Headteachers promised greater power in wake of Cameron review
Guidance on devolved school management is to be revised in line with one of the key recommendations in the report by former Stirling director of children's services David Cameron, the Scottish Government has announced.
Mr Cameron's review was published last Friday, six months after it was delivered to Education Secretary Michael Russell before the Scottish elections - but its recommendations have been widely discussed in the interim (TESS, 18 March).
The Government said the main recommendation of Mr Cameron's report was that existing guidelines on devolved school management should be revised and implemented to provide more opportunities to give headteachers "meaningful control".
The process of revising the guidance will be led by the local authorities' umbrella body, Cosla, and is expected to be completed in spring 2012.
Cosla's nervousness about the implications of the Cameron report is understood to have been one of the causes for the delay in its publication.
John Stodter, general secretary of the Association of Directors of Education in Scotland, told a conference on devolved school management last week that Cosla was concerned that investing more power in heads would lead to fragmentation of other parts of the system. These included children's services and multi-agency working.
He was asked by Cosla to compile a report on the various ways councils operate devolved school management after the issue of greater headteacher autonomy featured in the manifestoes of all the main political parties in the run-up to the Scottish elections - after the Cameron report had been submitted to the Government (letters, page 30).
Lack of consistency in approach to devolving funding to headteachers has been identified by Mr Cameron and Mr Stodter as a key feature of current practice.
But directors are becoming more vocal about the benefit they add to education performance.
Annette Bruton, who became director of education at Aberdeen City Council in 2009, told the devolved school management conference, run by Holyrood Events in Edinburgh last week, that in the five-year period prior to her appointment, school attainment had gone down when the authority was run on an area basis, with no director of education.
Although schools had a "great deal of opportunity to do things differently", with some achieving spectacular success, they had suffered from a lack of strategic and spending direction, she said.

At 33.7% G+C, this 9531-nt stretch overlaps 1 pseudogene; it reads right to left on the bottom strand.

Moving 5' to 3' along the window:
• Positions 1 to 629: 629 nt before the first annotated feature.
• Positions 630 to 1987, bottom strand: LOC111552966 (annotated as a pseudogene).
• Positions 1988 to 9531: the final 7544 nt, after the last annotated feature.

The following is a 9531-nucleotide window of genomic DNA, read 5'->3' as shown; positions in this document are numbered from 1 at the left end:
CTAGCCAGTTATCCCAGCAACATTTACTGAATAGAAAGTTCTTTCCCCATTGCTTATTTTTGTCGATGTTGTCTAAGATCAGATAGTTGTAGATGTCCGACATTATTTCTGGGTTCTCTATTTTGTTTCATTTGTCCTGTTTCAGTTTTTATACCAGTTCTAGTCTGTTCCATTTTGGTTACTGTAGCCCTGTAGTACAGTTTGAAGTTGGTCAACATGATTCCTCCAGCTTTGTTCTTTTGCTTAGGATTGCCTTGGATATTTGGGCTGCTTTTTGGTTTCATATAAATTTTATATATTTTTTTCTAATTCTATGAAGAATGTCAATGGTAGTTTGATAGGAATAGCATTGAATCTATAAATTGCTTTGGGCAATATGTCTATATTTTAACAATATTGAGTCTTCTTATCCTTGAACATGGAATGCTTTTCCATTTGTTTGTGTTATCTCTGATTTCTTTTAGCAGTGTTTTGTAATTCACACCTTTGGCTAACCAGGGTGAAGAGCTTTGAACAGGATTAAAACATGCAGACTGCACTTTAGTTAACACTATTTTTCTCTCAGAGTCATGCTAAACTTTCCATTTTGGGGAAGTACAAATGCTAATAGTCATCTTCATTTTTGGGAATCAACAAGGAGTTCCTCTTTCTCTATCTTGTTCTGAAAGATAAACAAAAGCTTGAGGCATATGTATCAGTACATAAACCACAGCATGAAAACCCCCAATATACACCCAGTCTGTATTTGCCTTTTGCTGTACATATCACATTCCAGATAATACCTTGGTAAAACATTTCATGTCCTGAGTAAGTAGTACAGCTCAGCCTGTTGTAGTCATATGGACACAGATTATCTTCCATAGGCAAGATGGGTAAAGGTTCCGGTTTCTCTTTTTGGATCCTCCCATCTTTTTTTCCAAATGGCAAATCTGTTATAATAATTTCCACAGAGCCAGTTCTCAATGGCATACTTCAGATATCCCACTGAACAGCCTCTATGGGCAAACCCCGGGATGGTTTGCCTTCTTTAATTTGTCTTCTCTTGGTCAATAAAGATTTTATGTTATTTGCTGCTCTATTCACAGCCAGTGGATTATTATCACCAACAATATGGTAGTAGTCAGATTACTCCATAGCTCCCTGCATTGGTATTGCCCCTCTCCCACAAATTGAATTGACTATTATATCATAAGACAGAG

"Most did a `satisfactory' job," Mrs Bruton said, referring to HMIE quality indicators for school performance.
And some schools faced "significant challenges around Curriculum for Excellence" because they had no strategic direction.
Aberdeen's financial problems - had forced everyone to work in a more collegiate way "because Aberdeen had no money years before everyone else had no money".
ON A HIGHER PLANE
Aberdeen City Council this summer recorded its best S5 Highers results for 11 years, despite having suffered tougher budget cuts than elsewhere because of a massive overspend before the recession took hold.
Annette Bruton, Aberdeen's director of education, attributes this success in part to giving senior pupils more choice in their subjects.
"When we give more children more of their choices - where they get three of the five choices they want to study - these are the three where they make the best progress," she said.
Her department is developing a city campus model to widen option choices at Higher and Advanced Higher level in a partnership of schools, colleges and universities.
Aberdeen's education department under Mrs Bruton has also promoted:
- the reintroduction of comparator secondary school data;
- a stronger focus on attainment;
- reviews of STACS secondary attainment tables, which now involve primary heads;
- greater collaboration among headteachers in place of the previous "go- it-alone" approach;
- an online Scottish baccalaureate partnership with Shetland Islands Council.